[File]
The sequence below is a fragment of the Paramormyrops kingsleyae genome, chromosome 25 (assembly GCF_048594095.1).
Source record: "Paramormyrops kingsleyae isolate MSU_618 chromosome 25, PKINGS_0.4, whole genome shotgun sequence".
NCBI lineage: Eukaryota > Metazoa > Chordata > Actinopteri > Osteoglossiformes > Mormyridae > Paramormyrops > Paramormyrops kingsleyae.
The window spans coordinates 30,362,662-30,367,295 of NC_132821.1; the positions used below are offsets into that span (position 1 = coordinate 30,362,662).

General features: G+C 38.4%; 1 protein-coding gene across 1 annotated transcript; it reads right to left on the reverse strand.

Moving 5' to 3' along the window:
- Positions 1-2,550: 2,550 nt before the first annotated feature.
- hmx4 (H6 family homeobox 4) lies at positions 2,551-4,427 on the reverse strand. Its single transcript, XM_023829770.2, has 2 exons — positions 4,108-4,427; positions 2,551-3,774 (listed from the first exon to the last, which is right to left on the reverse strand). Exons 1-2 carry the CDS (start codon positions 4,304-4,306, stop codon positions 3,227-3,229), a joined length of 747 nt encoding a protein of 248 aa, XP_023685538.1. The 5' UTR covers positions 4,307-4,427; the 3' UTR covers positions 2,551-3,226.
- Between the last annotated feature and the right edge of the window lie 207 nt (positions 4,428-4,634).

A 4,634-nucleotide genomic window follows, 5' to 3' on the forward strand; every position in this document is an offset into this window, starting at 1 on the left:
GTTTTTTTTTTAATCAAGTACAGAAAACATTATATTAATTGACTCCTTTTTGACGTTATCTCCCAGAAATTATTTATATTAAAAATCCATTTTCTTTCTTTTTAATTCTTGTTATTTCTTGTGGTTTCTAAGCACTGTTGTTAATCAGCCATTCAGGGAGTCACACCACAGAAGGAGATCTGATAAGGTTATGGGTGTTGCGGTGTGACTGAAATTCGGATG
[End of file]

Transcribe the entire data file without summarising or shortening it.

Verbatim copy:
The sequence below is a fragment of the Paramormyrops kingsleyae genome, chromosome 25 (assembly GCF_048594095.1).
Source record: "Paramormyrops kingsleyae isolate MSU_618 chromosome 25, PKINGS_0.4, whole genome shotgun sequence".
NCBI lineage: Eukaryota > Metazoa > Chordata > Actinopteri > Osteoglossiformes > Mormyridae > Paramormyrops > Paramormyrops kingsleyae.
The window spans coordinates 30,362,662-30,367,295 of NC_132821.1; the positions used below are offsets into that span (position 1 = coordinate 30,362,662).

General features: G+C 38.4%; 1 protein-coding gene across 1 annotated transcript; it reads right to left on the reverse strand.

Moving 5' to 3' along the window:
- Positions 1-2,550: 2,550 nt before the first annotated feature.
- hmx4 (H6 family homeobox 4) lies at positions 2,551-4,427 on the reverse strand. Its single transcript, XM_023829770.2, has 2 exons — positions 4,108-4,427; positions 2,551-3,774 (listed from the first exon to the last, which is right to left on the reverse strand). Exons 1-2 carry the CDS (start codon positions 4,304-4,306, stop codon positions 3,227-3,229), a joined length of 747 nt encoding a protein of 248 aa, XP_023685538.1. The 5' UTR covers positions 4,307-4,427; the 3' UTR covers positions 2,551-3,226.
- Between the last annotated feature and the right edge of the window lie 207 nt (positions 4,428-4,634).

A 4,634-nucleotide genomic window follows, 5' to 3' on the forward strand; every position in this document is an offset into this window, starting at 1 on the left:
GTTTTTTTTTTAATCAAGTACAGAAAACATTATATTAATTGACTCCTTTTTGACGTTATCTCCCAGAAATTATTTATATTAAAAATCCATTTTCTTTCTTTTTAATTCTTGTTATTTCTTGTGGTTTCTAAGCACTGTTGTTAATCAGCCATTCAGGGAGTCACACCACAGAAGGAGATCTGATAAGGTTATGGGTGTTGCGGTGTGACTGAAATTCGGATG